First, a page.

Photos courtesy of The Cleary Company, Dave Fox Design Build Remodeling and Nicholson Builders

THE 2018 NARI fall home improvement event is a drivable tour of 11 newly remodeled homes in the Columbus area. From Upper Arlington to Pickerington, participants have the opportunity to speak with contractors to find what fits Nicholson Builders their remodeling needs. “Consumers can talk with the contractors to find one that fits their needs, personality and creativity,” says Shari Bates, executive director of NARI of Central Ohio. “Attendees looking to remodel will be inspired by the newest trends in the industry and be able to speak with the trusted remodelers and designers who put these projects together.” Remodeling a home is a vastly different project than a new home build. It’s important to not only consider what it is a homeowner wants to accomplish, but to also identify homes in which similar projects have been completed. “Many or most of the contractors on the tour will do projects like kitchens and baths to an entire whole house remodel, so visiting all of the homes is not a bad idea,” Bates says. Tickets for the tour are good for both days, so if you are unable to view all 11 homes on Saturday, you can do so on Sunday. A detailed listing of all tour projects can be found at www.trustnari. org. Just click on the tour banner on the homepage. CS

NARI thanks the following fall tour sponsors:

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campuses in central Ohio. Professional comedic performers work in pairs to provide one-on-one entertainment to children and senior citizens with a goal to empower those often in powerless situations and to use humor and parody to reduce anxiety, sadness and isolation in the medical environment. The pediatric and senior living program has a great impact on senior citizens across central Ohio. “The best part of the job is witnessing the bright light that exudes from residents when they engage with us and when we share in the joy with the residents,” Vuocolo says. “There’s one woman at Heartland of Westerville who bursts into song when she sees us (and) we become her back-up crew; she is the star.” The specialists are professional performers with backgrounds in circus arts, music, improvisation, physical theater, magic and more. This is not a hobby, but a job they take seriously. Each performing artist brings his or her unique skills, experience and sensitivity to this special work, allowing them to make meaningful, spontaneous connections that relieve stress, bring joy, and contribute to the overall care of patients and families. All performers are trained in hospital protocol, including infection control, patient confidentiality and child development. Having a big heart and a desire to assist those in need is not necessarily enough to become a specialist.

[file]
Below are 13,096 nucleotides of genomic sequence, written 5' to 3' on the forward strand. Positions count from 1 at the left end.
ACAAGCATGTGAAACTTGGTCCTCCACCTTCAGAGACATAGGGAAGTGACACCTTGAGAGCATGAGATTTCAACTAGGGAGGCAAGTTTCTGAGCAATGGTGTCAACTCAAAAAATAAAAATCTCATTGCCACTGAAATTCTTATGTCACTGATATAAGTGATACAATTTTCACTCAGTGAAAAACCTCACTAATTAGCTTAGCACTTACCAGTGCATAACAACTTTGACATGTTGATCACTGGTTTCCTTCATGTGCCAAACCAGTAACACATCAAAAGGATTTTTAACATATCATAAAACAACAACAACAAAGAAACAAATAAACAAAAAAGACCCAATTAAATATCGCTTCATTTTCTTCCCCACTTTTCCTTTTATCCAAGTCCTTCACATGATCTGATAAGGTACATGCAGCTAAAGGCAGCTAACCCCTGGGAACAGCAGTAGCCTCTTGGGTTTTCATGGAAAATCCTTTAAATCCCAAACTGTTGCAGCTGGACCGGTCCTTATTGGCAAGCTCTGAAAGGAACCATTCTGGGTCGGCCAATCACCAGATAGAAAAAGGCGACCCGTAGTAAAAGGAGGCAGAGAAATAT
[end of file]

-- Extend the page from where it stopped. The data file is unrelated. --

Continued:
Laugh By Chase Ray

Until It


Local theater company brings good medicine to senior campuses 18 | September/October 2018

Photos courtesy of Kristie Koehler Vuocolo


onceived as a non-profit theatrical performance company with a big mission, one local production company aims to bring audiences of all ages transformative joy through the art of improvisation, comedic performance and innovative storytelling. As far as the inception of the name “Good Medicine” goes, founding Director Kristie Koehler Vuocolo explains that it was important to convey the spirit of the work the company does. “Because we work with such diverse age groups, we wanted to have something that was meaningful for all,” Vuocolo says. “We hope that in all interactions with Good Medicine programs and productions that it feels like good medicine for the soul.” Comprised of three branches beginning with its good medicine classes, which are rooted in play and work to create high-quality art experiences that nurture creativity, self-expression and communication skills, creating joy and laughter is what it’s all about. The second branch is public performances, which are high-energy, engaging creations of improvisational theater and innovative storytelling featuring largerthan-life characters. The third branch is the pediatric and senior living program, which serves pediatric facilities and senior